” she says, as simply as she said
dick you down
all those months ago, the simple answer to where he’s been unknowingly headed all along. She releases his face, shoving his shoulders instead, instantly excited. “That’s
Alex. Wait—yes! I’m about to start applying for my master’s; we can do it together!”
“Yeah?” he says. “You think I can hack it?”
“Alex. Yes. Alex.” She’s on her knees on the bed now, bouncing up and down. “Alex, this is genius. Okay—listen. You go to law school, I go to grad school, June becomes a speechwriter-slash-author Rebecca Traister–Roxane Gay voice of a generation, I become the data scientist who saves the world, and you—”
“—become a badass civil rights attorney with an illustrious Captain America-esque career of curb-stomping discriminatory laws and fighting for the disenfranchised—”
“—and you and Henry become the world’s favorite geopolitical power couple—”
“—and by the time I’m Rafael Luna’s age—”
“—people are going to be
you to run for Senate,” she finishes, breathless. “Yeah. So, like, a lot slower than planned. But.”
“Yeah,” Alex says, swallowing. “It sounds good.”
And there it is. He’s been teetering on the edge of letting go of this specific dream for months now, terrified of it, but the relief is startling, a mountain off his back.
He blinks in the face of it, thinks of June’s words, and has to laugh. “Fire under my ass for no good goddamn reason.”
Nora pulls a face. She recognizes the June-ism. “You are … passionate, to a fault. If June were here, she would say taking your time is going to help you figure out how best to use that. But I’m here, so, I’m gonna say: You are great at hustling, and at policy, and at leading and rallying people. You are so fucking smart that most people want to punch you. Those are all skills that will only improve over time. So, like, you are gonna crush it.”
She jumps to her feet and ducks into his closet, and he can hear hangers sliding around. “Most importantly,” she goes on, “you have become an icon of something, which is, like, a very big deal.”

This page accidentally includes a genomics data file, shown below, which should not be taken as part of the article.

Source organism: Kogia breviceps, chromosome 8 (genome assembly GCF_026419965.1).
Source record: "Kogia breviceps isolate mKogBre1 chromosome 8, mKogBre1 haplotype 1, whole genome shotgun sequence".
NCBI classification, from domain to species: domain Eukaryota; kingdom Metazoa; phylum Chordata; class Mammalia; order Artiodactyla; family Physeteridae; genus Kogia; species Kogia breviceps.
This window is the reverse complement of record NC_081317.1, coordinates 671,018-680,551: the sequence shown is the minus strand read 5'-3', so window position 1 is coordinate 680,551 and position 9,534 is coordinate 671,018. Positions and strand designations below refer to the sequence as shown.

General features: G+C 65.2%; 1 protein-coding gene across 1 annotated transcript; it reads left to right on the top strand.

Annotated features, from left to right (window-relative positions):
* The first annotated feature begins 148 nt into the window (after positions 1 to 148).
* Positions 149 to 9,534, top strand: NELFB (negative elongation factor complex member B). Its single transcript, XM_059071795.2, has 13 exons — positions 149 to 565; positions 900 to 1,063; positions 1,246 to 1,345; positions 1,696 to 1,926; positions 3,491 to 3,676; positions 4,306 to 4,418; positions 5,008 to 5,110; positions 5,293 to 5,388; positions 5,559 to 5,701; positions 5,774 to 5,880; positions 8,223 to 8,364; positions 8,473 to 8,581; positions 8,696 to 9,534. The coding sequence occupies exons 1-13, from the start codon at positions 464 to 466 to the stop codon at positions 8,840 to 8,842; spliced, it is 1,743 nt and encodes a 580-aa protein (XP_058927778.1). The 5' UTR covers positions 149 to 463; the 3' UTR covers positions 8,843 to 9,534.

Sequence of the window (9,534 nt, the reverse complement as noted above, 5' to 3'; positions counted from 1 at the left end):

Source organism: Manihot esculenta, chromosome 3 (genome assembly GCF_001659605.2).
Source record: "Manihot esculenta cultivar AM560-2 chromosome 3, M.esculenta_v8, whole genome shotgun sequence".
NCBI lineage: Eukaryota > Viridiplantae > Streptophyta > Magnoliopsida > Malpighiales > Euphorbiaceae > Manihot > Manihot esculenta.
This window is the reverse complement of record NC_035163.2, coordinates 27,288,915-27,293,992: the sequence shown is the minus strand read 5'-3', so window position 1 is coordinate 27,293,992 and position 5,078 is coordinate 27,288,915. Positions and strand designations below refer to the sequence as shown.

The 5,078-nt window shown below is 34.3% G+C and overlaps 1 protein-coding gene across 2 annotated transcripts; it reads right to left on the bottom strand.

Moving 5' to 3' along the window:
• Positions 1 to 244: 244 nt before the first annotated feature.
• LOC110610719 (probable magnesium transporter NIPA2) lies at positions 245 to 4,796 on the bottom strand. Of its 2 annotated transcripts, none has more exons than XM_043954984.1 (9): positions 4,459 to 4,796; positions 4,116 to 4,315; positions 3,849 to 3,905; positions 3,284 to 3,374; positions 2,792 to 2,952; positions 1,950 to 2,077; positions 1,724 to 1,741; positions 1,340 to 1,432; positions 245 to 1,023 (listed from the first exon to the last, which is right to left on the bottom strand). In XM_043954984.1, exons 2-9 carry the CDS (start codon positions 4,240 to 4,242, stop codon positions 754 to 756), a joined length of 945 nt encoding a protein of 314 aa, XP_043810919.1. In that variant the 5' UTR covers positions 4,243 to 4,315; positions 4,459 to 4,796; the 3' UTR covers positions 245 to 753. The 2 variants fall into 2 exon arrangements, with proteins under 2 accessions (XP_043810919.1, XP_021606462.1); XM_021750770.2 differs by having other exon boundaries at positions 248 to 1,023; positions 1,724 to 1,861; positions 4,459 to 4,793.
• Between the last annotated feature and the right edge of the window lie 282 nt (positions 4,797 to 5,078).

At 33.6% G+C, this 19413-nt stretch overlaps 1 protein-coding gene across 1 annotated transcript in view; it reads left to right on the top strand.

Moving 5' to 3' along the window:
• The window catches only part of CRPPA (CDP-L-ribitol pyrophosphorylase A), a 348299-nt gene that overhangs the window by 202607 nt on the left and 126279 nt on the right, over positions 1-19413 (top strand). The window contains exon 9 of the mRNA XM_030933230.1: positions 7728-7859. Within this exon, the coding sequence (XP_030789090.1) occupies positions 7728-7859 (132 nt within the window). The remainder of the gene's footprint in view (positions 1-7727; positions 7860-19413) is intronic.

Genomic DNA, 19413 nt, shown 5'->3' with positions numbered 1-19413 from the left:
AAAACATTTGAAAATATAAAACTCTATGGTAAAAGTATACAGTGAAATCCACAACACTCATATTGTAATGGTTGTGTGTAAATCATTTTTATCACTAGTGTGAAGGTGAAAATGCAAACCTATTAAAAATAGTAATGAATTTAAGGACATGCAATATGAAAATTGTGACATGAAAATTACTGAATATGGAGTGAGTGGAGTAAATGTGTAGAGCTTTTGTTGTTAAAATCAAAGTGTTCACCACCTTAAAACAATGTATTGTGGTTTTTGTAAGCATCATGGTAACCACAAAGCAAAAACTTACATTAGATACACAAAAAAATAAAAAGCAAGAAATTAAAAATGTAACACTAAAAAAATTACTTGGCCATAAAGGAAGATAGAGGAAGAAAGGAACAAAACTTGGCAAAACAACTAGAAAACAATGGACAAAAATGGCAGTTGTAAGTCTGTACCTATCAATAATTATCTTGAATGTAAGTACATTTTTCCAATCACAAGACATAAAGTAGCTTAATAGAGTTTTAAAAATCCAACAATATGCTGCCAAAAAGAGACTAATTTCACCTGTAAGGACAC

She emerges with a hanger in her hand: a jacket he’s never worn out before, one she convinced him to buy online for an obscene price the night they got drunk and watched
The West Wing
in a hotel in New York and let the tabloids think they were screwing. It’s fucking
a midnight-blue bomber jacket with red, white, and blue stripes at the waistband and cuffs.
“I know it’s a lot, but”—she slaps the jacket against his chest—“you give people hope. So, get back out there and be Alex.”
He takes the jacket from her and tries it on, checks his reflection in the mirror. It’s perfect.
The moment is split with a half scream from the hallway outside of his bedroom, and he and Nora both run to the door.
It’s June, tumbling into Alex’s bedroom with her phone in one hand, jumping up and down, her hair bouncing on her shoulders. She’s clearly come straight from one of her runs to the newsstand because her other arm is laden with tabloids, but she dumps them unceremoniously on the floor.
“I got the book deal!” she shrieks, waving her phone in their faces. “I was checking my email and—the memoir—
I got the fucking deal!
Alex and Nora both scream too, and they haul her into a six-armed hug, whooping and laughing and stomping on one another’s feet and not caring. They all end up kicking off their shoes and jumping on the bed, and Nora FaceTimes Bea, who finds Henry and Pez in one of Henry’s rooms, and they all celebrate together. It feels complete, the gang, as Cash once called them. They’ve earned their own media nickname in the wake of everything: The Super Six. Alex doesn’t mind it.
Hours later, Nora and June fall asleep against Alex’s headboard, June’s head in Nora’s lap and Nora’s fingers in her hair, and Alex sneaks off to the en suite to brush his teeth. He nearly slips on something on the way back, and when he looks down, he has to do a double take. It’s an issue of
from June’s abandoned stack of magazines, and the image dominating the cover is one of the shots from his and Henry’s portrait session.
He bends down to pick it up. It’s not one of the posed shots—it’s one he didn’t even realize had been taken, one he definitely didn’t think would be released. He should have given the photographer more credit. He managed to capture the moment right when Henry cracked a joke, a candid, genuine photo, completely caught up in each other, Henry’s arm around
him and his own hand reaching up to grasp for Henry’s on his shoulder.